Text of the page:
About Beersheba

Beersheba is the largest city in the Negev desert of southern Israel. Often referred to as the "Capital of the Negev", it is the seventh-largest city in Israel with a population of 194,300.

Beersheba grew in importance in the 19th century, when the Ottoman Turks built a regional police station there. The Battle of Beersheba was part of a wider British offensive in World War I aimed at breaking the Turkish defensive line from Gaza to Beersheba. In 1947, Bir Seb'a, as it was known, was envisioned as part of the Arab state in the United Nations Partition Plan for Palestine. Following the declaration of Israel's independence, the Egyptian army amassed its forces in Beersheba as a strategic and logistical base. In the battle for the city waged in October 1948, it was conquered by the Israel Defense Forces.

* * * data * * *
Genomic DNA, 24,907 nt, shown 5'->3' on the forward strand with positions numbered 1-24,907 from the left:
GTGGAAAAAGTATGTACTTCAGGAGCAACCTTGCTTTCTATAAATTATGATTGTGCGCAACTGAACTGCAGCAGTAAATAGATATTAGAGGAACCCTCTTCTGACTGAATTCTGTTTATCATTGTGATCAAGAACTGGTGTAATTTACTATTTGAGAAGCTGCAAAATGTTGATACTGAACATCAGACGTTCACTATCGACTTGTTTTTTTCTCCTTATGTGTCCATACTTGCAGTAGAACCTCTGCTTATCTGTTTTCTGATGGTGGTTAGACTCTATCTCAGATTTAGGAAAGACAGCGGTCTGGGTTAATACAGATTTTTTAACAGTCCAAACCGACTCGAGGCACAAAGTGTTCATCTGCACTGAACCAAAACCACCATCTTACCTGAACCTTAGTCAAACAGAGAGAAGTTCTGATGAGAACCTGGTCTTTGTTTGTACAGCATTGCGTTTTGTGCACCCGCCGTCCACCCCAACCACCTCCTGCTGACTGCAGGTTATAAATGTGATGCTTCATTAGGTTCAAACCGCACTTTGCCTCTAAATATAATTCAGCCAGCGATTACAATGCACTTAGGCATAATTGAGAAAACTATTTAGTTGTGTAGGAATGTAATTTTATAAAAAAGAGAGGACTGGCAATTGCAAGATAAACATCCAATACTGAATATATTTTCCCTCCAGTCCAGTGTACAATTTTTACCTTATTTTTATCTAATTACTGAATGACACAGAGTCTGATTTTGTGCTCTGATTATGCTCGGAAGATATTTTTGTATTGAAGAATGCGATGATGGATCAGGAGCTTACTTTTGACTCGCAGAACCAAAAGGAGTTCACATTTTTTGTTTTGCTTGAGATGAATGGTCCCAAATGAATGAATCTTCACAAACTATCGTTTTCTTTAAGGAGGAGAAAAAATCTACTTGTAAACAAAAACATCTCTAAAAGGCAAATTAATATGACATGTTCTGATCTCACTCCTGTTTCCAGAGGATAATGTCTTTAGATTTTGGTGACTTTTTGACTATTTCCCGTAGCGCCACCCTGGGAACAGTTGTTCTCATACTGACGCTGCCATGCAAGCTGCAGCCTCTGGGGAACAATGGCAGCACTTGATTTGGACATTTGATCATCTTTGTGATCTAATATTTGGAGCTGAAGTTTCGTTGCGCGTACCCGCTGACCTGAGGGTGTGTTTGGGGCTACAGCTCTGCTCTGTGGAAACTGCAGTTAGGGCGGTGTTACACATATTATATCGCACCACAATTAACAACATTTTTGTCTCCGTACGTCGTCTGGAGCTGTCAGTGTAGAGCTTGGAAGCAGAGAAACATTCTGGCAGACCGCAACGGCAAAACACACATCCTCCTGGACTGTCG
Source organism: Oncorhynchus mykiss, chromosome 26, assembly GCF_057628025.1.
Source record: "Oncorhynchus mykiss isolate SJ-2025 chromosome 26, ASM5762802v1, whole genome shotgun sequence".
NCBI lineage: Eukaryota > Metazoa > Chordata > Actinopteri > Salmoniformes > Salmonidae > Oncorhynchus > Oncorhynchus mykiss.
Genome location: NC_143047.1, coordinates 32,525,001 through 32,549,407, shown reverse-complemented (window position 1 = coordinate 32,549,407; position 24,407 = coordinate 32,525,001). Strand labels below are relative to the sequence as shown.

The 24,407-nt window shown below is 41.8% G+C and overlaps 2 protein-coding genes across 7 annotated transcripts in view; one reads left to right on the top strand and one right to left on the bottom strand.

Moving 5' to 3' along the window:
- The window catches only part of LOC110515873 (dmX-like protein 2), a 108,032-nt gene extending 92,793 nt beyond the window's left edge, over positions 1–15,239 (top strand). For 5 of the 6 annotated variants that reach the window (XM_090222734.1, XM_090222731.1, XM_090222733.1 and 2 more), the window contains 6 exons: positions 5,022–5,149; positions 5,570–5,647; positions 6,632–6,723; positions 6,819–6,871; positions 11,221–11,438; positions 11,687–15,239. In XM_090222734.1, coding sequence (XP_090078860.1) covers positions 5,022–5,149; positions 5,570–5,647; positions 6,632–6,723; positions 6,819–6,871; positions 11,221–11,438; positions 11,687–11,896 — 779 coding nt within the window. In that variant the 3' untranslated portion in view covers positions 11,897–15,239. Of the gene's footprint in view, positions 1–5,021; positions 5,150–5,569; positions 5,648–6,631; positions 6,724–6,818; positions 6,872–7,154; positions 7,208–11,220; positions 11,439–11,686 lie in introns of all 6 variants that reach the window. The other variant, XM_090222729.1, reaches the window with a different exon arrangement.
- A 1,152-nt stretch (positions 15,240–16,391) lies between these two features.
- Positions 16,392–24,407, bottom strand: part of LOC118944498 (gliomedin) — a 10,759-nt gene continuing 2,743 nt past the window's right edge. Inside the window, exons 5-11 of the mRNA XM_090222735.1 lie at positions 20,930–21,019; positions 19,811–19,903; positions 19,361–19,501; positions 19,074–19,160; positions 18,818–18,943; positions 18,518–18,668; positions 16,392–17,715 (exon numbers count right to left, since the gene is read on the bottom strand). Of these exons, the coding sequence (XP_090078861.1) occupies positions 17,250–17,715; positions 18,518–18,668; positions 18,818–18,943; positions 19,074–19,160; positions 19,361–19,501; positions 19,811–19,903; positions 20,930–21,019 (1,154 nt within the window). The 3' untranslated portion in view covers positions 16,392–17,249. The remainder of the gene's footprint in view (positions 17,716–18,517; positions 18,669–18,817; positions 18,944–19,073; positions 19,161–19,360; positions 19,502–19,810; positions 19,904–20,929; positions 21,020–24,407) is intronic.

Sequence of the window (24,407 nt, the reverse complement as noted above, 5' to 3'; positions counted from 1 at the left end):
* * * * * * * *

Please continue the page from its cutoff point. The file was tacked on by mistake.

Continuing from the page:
Beersheba has grown considerably since then. A large portion of the population is made up of Sephardic Jews who emigrated from Arab countries after 1948. Second and third waves of immigration have taken place since 1990, bringing ethnic Jewish immigrants from Ethiopia and the former Soviet Union. The Russian immigrants have made the game of chess a major sport in Beersheba. The city is now Israel's national chess centre, with more chess grandmasters than any city in the world